And then if appropriate, consider adding other physical security measures for that immediate post-termination time period to make sure that you’re mitigating the risk presented by this individual and helping your team also feel safe in this situation. There’s a lot of pros and cons to having law enforcement involved, and that’s a consideration I want to address. We talked about having them near the space, but you can also have them on-site in the parking lot. You could have them in the building, but not in the vicinity of the conference room. If you’re in that situation, you just want to have… That might be a resource you want to have available particularly if weapons were something that were involved in the situation.
I also want to back up a bit and just talk a couple of considerations about deciding to terminate. Making the decision to terminate should be managed through your HR policies. You definitely want to make sure that you’ve completed your investigation and that your organizational guidelines for how you define the burden of proof for this type of behavior has been met. You should also think about whether keeping the employee on board, even if they’re not coming to work, but you’re paying them basically to be away. In some cases, that might result in a better outcome because you have more control over their actions. You’re able to monitor what’s going on more directly, and you can place organizational leverage on them in an attempt to control their behavior.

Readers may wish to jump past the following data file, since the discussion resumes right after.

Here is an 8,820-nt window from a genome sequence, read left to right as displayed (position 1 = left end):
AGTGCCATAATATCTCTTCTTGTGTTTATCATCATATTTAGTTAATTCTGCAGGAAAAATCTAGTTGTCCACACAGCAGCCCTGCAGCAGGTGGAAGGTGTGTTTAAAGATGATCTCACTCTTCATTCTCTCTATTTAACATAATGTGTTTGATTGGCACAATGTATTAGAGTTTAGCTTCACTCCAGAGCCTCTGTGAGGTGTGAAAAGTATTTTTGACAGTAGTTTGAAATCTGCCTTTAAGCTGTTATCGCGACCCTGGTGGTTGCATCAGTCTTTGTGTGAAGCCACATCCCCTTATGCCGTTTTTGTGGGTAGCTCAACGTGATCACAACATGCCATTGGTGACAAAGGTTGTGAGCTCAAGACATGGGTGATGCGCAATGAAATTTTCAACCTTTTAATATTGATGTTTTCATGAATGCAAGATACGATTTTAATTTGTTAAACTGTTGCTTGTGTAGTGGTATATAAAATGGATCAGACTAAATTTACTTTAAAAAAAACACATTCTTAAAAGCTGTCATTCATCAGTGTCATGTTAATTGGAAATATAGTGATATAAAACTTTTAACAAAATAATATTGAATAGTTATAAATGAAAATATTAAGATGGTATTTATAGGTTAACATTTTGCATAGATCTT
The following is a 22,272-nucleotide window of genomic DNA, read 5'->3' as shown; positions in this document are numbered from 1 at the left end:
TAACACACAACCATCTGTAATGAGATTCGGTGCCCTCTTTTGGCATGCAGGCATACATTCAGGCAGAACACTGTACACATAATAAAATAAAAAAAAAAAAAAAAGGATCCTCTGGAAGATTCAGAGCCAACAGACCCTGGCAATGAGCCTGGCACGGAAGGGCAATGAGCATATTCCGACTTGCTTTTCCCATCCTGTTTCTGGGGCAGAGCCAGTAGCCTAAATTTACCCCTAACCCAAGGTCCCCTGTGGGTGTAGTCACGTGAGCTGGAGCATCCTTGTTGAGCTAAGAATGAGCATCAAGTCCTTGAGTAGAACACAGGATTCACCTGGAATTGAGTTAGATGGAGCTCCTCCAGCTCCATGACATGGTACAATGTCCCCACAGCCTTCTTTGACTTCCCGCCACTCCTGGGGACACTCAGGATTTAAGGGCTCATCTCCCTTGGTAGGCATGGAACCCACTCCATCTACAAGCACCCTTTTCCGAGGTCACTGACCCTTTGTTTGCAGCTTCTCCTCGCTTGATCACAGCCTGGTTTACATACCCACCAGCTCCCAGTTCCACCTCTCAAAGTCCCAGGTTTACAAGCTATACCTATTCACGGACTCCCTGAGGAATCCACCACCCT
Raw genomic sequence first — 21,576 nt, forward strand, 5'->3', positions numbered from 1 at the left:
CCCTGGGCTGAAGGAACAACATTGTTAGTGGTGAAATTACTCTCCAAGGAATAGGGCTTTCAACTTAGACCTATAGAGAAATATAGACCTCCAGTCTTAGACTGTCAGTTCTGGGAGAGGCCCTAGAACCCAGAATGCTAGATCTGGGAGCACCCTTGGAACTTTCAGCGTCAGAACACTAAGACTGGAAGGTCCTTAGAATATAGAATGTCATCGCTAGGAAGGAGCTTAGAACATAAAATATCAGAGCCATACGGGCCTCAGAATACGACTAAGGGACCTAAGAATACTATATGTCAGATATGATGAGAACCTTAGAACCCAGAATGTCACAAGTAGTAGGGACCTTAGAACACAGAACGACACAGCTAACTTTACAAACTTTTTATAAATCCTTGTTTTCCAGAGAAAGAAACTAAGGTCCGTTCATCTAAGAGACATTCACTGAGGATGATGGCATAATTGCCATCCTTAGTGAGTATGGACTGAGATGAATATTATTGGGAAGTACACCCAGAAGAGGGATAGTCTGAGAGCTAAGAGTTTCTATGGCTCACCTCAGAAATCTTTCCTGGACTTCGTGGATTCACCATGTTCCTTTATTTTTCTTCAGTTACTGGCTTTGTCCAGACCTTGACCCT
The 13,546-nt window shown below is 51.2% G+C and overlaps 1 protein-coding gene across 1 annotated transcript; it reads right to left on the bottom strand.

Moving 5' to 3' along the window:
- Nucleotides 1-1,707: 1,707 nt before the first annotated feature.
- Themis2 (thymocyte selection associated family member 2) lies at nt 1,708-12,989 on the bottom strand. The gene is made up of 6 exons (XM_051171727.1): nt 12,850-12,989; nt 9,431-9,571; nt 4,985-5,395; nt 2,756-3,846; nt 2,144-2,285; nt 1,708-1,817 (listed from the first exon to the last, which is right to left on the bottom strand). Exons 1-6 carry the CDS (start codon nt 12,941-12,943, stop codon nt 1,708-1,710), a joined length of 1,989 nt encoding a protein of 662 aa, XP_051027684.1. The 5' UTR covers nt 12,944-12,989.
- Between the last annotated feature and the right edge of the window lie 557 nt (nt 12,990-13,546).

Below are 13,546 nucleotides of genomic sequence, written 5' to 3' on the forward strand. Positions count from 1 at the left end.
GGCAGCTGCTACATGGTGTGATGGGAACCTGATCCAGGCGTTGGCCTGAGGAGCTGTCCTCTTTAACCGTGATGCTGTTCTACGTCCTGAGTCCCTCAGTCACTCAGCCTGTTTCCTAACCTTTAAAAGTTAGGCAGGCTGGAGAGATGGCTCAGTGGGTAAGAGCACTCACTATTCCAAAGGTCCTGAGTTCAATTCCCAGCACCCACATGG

That said, individuals who make violent threats directed at others should not be retained in your workplace. So whether you terminate them now or you do more of a gradual let down over time, I would encourage you to take the right approach there. And make sure that you have your threat management plan in place and all of the right steps implemented, and that you’ve worked through other preparation efforts for the termination before you do the termination. Another consideration and this is always controversial because it feels like we’re rewarding bad behavior, but sometimes just doing a little extra can diminish the possibility of the risk of something else happening.